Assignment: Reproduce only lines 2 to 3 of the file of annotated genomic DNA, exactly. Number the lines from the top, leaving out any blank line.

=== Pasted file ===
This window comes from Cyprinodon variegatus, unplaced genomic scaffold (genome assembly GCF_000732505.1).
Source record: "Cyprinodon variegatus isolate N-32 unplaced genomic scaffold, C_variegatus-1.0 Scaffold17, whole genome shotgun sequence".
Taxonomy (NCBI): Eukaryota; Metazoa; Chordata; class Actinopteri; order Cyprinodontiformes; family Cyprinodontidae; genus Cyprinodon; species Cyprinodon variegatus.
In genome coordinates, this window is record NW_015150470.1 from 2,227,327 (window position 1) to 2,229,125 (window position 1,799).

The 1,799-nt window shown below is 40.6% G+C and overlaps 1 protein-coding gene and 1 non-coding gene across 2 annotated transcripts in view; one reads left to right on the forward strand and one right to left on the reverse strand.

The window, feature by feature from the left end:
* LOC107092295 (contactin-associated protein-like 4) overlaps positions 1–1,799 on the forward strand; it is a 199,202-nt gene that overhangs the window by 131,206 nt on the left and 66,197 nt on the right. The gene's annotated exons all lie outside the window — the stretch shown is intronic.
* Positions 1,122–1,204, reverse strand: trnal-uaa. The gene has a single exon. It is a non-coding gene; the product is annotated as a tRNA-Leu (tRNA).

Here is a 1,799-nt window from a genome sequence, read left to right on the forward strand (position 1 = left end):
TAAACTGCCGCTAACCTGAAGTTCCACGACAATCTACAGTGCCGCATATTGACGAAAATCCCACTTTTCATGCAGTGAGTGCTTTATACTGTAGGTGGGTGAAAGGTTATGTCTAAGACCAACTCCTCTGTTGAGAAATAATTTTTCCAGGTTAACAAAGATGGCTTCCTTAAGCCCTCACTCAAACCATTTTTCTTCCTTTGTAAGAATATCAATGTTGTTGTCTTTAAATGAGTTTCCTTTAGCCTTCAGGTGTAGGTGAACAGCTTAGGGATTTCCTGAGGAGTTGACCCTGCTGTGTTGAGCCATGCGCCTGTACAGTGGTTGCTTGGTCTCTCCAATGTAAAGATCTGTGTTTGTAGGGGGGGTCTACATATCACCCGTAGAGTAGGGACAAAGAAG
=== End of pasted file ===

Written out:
Source record: "Cyprinodon variegatus isolate N-32 unplaced genomic scaffold, C_variegatus-1.0 Scaffold17, whole genome shotgun sequence".
Taxonomy (NCBI): Eukaryota; Metazoa; Chordata; class Actinopteri; order Cyprinodontiformes; family Cyprinodontidae; genus Cyprinodon; species Cyprinodon variegatus.